President Donald Trump, who blamed Federal Reserve interest-rate increases last year for slowing economic growth despite the stimulus from his late-2017 tax cuts, may find it tougher to dodge accountability for the latest millstone: the partial U.S. government shutdown.
Bank of America Corp. (BAC) economists wrote Friday in a report that the longest shutdown in U.S. history is already weighing on the national growth rate in gross domestic product.
The bank slashed its forecast for first-quarter GDP by 0.2 percentage point to an annual rate of 2%, according to the report.
Barclays research also reduced its forecast for growth.
"We have revised down our US forecast for Q1 real GDP growth by 0.5pp to 2.5% q/q saar as the shutdown there takes hold and additional indirect effects pile up," economists including Michael Gapen wrote in a note.
The analysis comes amid reports that Trump is considering reopening the government for three weeks to relieve some of the stress the shutdown has caused.
Talks to reopen the government have stalled over Trump's insistence on $5.7 billion of funding for a barrier along the U.S. border with Mexico. Without a resolution to the impasse, some 800,000 workers are likely to miss a second consecutive paycheck on Friday, according to the New York Times. And a shortage of air traffic controllers -- an unusually high number of them have been calling in sick, after working without pay for more than a month -- caused significant flight delays in the eastern U.S.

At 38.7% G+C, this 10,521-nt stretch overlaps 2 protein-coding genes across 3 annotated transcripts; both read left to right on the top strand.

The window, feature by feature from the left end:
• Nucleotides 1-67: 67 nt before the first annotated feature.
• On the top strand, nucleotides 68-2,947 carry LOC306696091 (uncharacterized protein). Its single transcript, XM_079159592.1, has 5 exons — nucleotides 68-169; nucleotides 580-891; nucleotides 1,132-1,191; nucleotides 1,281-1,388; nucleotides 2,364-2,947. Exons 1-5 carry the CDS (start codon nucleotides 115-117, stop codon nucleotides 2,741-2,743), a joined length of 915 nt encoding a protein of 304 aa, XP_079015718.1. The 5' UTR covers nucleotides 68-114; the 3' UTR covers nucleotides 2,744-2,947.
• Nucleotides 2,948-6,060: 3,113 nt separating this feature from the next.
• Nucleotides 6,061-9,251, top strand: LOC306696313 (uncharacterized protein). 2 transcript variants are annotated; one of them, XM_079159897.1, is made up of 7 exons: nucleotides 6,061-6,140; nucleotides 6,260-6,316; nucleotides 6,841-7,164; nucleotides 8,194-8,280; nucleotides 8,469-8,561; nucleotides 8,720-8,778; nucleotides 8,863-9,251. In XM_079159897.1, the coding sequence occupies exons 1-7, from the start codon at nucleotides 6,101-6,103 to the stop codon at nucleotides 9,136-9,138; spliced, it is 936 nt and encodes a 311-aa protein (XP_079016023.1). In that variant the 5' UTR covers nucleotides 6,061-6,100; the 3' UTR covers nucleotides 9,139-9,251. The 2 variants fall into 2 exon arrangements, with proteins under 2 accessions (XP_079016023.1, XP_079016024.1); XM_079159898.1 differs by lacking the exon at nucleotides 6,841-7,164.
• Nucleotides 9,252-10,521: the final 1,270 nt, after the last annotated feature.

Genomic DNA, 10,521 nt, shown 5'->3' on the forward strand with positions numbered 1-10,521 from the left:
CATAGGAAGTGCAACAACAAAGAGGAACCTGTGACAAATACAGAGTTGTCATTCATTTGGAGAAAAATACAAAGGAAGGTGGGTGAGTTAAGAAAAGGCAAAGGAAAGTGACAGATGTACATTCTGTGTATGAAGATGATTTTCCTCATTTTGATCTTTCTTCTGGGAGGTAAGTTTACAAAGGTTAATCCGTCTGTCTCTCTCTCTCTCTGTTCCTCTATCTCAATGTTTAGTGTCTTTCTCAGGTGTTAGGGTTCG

"We will continue to slice the forecast for 1Q the longer the government is shut," the Bank of America economists wrote. "Indeed, our calculations show that the negative impact will magnify the longer the shutdown runs."
They estimated a 0.1 percentage-point hit to growth from the direct impact of the shutdown -- mainly from the loss of government spending. There's another 0.1 percentage-point decrease from the "indirect pain -- the drag to private consumption and investment," according to the report.
The shutdown also may have hurt consumers' assessment of the economy's health, and such "confidence shocks could magnify the negative impact of the shutdown," they wrote.
Additional risks include a curtailment of food-stamp benefits by the end of March, a delay in U.S. tax refunds and lags in approvals of Small Business Administration loans, according to the report.
The Bank of America report comes as a growing number of economists say the protracted shutdown, now in its 35th day, could take a bigger toll on output than the 20 briefer U.S. government shutdowns that have occurred since 1976.
David Bianco, chief Americas investment strategist at the Deutsche Bank-controlled money manager DWS Group, which oversees about $800 billion of client assets, wrote that every 10 days of a shutdown reduces quarterly GDP by about 0.1 percentage point.
"Every day this shutdown continues, the more likely it weighs on growth than past shutdowns did, and the more difficult to recoup lost growth when the government opens," Bianco wrote. "We are now at the point where an urgency to compromise should exist."